Nationwide manhunt pursues two Canadian teens, one prone to violent comments and praising Hitler

His personal history includes threats to classmates, hints at his desire to commit suicide, and posts featuring Nazi parphenelia.


Bryan Schmegelsky, one of two teenagers subject to a high-profile manhunt for the murder of three, is having his identity flushed out to the public. His personal history includes threats to classmates, hints at his desire to commit suicide, and posts of pictures featuring Nazi paraphernalia.

One old classmate, Madison Hempstead, spoke out to Global News about going to school with Schmegelsky. Madison described his awkward disposition characterized by a violent imagination.

“There were times he would tell me and my friends ways he wanted to kill us and then himself, which is scary,” Schmegelsky’s former grade-seven classmate said. “One of my friends commented that Bryer said he wanted to kill his whole family.”

“[He] would say things about how he would cut our heads off and then he would take a gun and put it in his mouth and shoot himself in front of us. Pretty detailed stuff,”

Hempstead only interacted with Schmegelsky in Grade seven. However, another classmate who had been with Schmegelsky from elementary to the first year of high school described the murder suspect as an “angry kid.”

Despite local doubts, Hempstead rejects other residents in her B.C town’s disbelief as to Schmegelsky’s guilt.

“All the parents are saying like, ‘Oh it’s not them, they had such a bright future, they look like good kids, they don’t look like they’d be a criminal. But what does a criminal look like?”

At the moment, Schmegelsky and his childhood friend are Kam Mcleod are suspected to be somewhere in Manitoba. The RCMP believe they are near the northern community of Gillam where their burned car was found. The few roadways and gas stations around the town of Gillam lead the police to believe the two teens will not easily escape sight.

When they are found, Schmegelsky’s father suspects his son will go out on a “blaze of glory.”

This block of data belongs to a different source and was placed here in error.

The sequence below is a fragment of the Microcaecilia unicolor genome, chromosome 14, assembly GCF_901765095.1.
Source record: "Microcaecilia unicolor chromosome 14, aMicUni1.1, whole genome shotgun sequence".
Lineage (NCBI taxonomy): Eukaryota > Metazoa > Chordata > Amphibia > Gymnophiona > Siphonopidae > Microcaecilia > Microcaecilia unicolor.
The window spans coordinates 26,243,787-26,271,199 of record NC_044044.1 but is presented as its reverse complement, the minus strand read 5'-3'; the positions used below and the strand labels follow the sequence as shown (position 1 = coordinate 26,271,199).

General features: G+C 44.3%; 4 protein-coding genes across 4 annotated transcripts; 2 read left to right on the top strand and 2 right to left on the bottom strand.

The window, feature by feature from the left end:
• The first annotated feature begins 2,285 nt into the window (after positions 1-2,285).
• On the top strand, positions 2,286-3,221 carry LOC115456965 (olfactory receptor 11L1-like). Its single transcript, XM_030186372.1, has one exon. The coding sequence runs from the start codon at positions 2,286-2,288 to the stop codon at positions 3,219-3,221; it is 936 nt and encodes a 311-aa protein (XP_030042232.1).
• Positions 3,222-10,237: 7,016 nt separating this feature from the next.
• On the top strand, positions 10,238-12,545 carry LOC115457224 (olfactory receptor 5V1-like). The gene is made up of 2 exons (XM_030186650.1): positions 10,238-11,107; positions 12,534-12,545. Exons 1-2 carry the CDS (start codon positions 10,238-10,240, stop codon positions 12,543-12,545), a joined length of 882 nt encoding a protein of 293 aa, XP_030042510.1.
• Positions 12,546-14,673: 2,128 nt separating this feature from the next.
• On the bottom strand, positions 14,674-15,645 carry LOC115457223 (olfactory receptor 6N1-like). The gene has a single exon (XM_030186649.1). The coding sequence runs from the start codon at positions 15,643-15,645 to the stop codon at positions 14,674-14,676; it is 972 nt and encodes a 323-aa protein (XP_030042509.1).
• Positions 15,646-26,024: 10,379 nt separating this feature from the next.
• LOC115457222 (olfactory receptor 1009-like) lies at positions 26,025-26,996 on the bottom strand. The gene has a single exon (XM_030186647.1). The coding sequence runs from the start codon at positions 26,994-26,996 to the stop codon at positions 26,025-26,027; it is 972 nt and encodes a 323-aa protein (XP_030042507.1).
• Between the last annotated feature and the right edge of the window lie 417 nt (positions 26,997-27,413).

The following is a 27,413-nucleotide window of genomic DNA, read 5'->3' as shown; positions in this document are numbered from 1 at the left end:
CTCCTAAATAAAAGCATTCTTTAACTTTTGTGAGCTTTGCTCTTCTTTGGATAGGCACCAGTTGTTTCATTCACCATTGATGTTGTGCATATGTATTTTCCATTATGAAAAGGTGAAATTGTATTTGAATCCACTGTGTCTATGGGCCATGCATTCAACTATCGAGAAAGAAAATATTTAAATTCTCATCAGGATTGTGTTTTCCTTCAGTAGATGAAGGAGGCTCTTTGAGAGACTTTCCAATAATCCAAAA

“He’s on a suicide mission. He wants his pain to end,” the father said as he started to cry. “Basically, he’s going to be dead today or tomorrow. I know that. Rest in peace, Bryer. I love you. I’m so sorry all this had to happen.”

“He wants his hurt to end. They’re going to go out in a blaze of glory. Trust me on this. That’s what they’re going to do.”

The 19-year-old murder suspect’s father has also commented on his son’s apparent fascination with Nazism. In an investigation by The Globe and Mail, photos of Schmegelsky were released showing the young man wearing a gas-mask and yet another of a Nazi flag and Hitler Youth knife.

In a conversation with one boy who played video games with Schmegelsky he had to cut his online connections with the murder suspect after his incessant praising of Adolf Hitler.

“[The] photos have been widely distributed online through social media and through conventional media as well,” commented an RCMP spokesperson. “We are aware of those photos and we have forwarded them off to the investigators for their awareness.”

On the Facebook page—now removed—linked to Bryer Schmegelsky it shows he also liked the page of the Young Communist League of Victoria.

The Communist League has since released a statement confirming that Schmegelsky was never a member of their organization.

“It would not be the first time that ultra-right people troll progressive organisations’ pages (including the YCL-LJC’s) and media to attack and disrupt their activities and try to intimidate progressive activists,” they said.

Older Schmegelsky believes it is unlikely his son is a Nazi sympathizer. However, he has also remarked on one visit to a surplus store eight months ago, when Schmegelsky expressed his fascination over some Nazi artifacts being sold.

“I was disgusted and dragged him out. My grandparents fled the Ukraine with three small children during the Second World War.”

One nearby military surplus vendor recalled how three weeks ago two teens bought a similar knife to the one Schmegelsky shot a picture of. The teens, possibly Schmegelsky and Mcleod, were apparently “really excited.”

Nonetheless, the father maintains the boy often expressed feelings of Russian nationalism, that the father credits to his son’s long stay with his mother between the ages 8 to 16.

“He thought he was Russian. Germans are their enemies,”

Apparently younger Schmegelsky liked to listen to Russian rap artists, and was a supporter of leaders like Vladimir Putin as well as Donald Trump. On his political inclinations, the father commented that the boy “liked strong speakers.”

Schmegelsky and Mcleod have been charged with the second-degree murder of one, at first, unidentified man. The elderly man has recently been confirmed as Leonard Dyck of Vancouver, a professor emeritus of botany at UBC.


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